A 10 per cent cut in non-frontline NHS staff is one of 34 measures mooted by the Institute of Directors and the Tax Payers’ Alliance to cut the public debt by £50 billion.
The two groups have called for the reduction or removal of “unproductive” items of government expenditure in a bid to combat the UK’s debt crisis.
Other measures designed to address the “dire state” of public finances include a freeze on the state pension, abolition of the identity card scheme and a 10 per cent reduction in the size of the civil service.
Institute of Directors director general Miles Templeman said: “Any cut in spending naturally has the potential for some pain, but our list shows that large sums can be saved without hurting vital services.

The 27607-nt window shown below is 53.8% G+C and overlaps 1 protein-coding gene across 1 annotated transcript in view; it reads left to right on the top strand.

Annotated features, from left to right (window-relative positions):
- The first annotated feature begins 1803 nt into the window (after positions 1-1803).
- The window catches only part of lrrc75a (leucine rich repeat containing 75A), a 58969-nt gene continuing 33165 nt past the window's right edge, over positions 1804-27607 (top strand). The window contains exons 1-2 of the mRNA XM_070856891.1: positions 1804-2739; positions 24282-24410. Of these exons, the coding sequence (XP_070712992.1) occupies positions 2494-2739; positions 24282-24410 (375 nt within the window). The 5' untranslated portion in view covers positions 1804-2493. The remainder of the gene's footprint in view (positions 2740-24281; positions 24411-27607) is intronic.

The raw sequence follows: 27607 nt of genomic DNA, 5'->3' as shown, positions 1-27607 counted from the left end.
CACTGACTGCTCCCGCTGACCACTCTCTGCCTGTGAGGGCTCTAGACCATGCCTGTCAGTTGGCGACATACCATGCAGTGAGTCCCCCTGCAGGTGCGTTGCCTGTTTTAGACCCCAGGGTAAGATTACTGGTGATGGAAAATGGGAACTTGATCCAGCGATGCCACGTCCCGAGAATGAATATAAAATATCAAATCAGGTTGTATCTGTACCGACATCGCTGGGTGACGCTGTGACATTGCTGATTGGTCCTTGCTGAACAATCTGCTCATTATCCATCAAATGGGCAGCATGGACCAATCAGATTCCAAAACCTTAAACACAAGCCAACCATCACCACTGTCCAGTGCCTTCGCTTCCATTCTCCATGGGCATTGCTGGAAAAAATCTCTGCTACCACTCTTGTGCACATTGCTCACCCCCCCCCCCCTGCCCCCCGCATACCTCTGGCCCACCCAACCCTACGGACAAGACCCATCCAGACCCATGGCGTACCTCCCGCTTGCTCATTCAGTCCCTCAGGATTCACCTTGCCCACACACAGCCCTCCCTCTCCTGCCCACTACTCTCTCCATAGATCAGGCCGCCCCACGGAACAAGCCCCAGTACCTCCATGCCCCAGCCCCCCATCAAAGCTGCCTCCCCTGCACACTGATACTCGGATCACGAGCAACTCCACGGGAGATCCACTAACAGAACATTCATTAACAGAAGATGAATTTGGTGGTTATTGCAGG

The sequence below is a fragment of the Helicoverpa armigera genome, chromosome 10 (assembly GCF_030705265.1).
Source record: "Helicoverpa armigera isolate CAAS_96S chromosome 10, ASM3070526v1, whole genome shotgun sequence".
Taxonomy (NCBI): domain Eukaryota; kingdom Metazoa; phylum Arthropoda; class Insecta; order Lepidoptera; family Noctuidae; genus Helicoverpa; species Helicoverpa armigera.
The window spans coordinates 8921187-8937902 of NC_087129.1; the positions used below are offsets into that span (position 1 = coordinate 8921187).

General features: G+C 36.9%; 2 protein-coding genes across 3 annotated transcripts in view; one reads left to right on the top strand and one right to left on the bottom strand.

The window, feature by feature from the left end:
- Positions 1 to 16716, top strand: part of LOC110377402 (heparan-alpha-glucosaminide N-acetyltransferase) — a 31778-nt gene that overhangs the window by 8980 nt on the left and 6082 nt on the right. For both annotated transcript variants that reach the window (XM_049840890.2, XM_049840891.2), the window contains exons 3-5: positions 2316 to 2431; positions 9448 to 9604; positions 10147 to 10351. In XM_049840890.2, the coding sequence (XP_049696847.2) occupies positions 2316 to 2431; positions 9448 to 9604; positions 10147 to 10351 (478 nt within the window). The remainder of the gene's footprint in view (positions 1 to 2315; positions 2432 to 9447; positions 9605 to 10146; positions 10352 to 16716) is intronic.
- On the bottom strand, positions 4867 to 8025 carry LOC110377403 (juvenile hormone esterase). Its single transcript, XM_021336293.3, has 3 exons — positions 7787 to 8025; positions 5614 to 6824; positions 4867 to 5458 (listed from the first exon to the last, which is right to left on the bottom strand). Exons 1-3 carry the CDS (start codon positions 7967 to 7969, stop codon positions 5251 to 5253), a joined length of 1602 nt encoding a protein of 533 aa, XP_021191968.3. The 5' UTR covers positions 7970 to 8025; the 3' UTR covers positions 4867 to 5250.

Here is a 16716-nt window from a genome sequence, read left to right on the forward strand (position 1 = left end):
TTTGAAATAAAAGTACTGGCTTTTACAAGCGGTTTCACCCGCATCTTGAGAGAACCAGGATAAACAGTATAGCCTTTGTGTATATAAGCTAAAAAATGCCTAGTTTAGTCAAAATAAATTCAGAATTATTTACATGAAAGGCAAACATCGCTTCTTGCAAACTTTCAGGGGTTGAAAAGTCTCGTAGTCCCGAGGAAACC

“We hope this will start a serious public debate about the best ways money can be saved and whether the state needs to withdraw from certain activities it can no longer afford.”
Other targets for spending rethinks include restricting free bus passes for the elderly and disabled to those who genuinely need them, the abolition of child benefit and the child trust fund while increasing child tax credit, and the abolition of free TV licences.